A Layman’s Intro to Material Science

Joseph Mellor
40 min readAug 9, 2021

You’ll only need a middle-school understanding of physics and chemistry to follow this article. I’ll cover everything but the math.

A person walking on a beach next to a rusted ship. The rust is so severe that it seems to have rusted a large hole in the ship.
Photo by Andreas Dress on Unsplash

There are few transformations more radical in nature than the rusting of iron. Corrosion turns iron from a shiny, strong, malleable conductor into a dull, weak, brittle insulator. What I find particularly interesting about the corrosion in metals is that the cause is so simple. While complex systems allow for radical transformations in organisms and supernovae, corrosion happens through the simple addition of certain elements. You expose iron to oxygen and water and it becomes rusty.

In this article, I want to discuss how changes in chemical compositions lead to changes in the physical properties of a material. As I have the most scientific experience with solid materials, I will focus on solids. By the end of this article, you should be able to answer the following questions:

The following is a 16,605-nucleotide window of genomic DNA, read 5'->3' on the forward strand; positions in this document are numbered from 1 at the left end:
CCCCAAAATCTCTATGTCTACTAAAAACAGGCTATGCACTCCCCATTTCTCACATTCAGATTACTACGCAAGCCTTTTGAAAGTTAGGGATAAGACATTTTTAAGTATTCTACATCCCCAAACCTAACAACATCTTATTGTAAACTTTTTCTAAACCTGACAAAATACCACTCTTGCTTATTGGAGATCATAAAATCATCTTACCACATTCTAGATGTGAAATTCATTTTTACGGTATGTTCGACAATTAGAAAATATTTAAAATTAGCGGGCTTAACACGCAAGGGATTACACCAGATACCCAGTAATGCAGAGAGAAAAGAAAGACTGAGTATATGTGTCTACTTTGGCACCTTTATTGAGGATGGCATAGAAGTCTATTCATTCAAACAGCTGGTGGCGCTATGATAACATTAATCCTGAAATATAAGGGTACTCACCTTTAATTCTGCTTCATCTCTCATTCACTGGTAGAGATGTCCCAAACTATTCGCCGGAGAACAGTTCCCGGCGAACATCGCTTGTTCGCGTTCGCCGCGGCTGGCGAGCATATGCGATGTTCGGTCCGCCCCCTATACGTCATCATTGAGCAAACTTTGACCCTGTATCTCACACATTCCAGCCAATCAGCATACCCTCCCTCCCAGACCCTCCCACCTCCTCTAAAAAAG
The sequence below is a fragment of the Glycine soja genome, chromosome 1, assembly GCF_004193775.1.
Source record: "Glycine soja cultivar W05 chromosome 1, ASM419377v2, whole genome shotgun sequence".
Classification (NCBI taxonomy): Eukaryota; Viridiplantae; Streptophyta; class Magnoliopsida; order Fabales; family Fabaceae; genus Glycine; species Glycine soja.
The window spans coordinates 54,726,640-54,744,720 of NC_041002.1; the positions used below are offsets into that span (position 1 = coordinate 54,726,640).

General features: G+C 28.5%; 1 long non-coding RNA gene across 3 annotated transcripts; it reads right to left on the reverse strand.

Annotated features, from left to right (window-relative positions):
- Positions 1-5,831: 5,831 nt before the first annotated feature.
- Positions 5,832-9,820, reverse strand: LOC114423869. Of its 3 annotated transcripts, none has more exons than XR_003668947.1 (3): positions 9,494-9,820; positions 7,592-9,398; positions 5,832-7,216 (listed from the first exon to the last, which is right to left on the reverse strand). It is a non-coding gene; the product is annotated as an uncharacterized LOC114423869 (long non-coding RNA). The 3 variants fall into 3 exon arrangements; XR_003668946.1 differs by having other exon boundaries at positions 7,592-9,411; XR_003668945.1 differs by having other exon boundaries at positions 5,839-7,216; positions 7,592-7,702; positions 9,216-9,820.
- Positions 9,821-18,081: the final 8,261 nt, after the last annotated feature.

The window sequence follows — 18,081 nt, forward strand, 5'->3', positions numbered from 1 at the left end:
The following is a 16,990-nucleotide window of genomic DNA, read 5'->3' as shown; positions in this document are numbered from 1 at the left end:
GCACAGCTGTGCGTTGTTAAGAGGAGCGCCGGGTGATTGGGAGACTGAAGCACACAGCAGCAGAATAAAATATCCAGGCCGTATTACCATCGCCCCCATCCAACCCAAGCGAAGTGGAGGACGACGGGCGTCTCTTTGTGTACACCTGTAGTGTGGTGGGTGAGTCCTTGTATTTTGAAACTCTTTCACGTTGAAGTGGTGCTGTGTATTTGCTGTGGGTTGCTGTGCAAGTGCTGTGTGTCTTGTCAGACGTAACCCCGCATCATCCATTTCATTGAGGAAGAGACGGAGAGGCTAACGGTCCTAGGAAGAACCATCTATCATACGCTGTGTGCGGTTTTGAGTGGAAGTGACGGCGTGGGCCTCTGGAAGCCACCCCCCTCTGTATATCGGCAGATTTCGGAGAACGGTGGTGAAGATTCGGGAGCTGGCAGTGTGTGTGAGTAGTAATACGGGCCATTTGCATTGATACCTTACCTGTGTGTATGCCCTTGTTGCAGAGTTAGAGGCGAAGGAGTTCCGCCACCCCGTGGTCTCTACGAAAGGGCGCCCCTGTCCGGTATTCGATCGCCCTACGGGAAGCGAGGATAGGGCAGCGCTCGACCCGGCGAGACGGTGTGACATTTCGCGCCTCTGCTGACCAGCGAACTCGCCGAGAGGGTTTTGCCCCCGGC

• What makes something a metal?
  • Why does rust degrade the conductivity of steel?
  • Why is rust reddish-orange but steel silvery?
  • Why is steel an ideal construction material as long as it doesn’t become rusty?

I’ll also cover materials that are not rust and iron, including plastics, diamonds, etc.



Joseph Mellor

BS in Physics, Math, and CS with a minor in High-Performance Computing. You can find all my articles at https://josephmellor.xyz/articles/.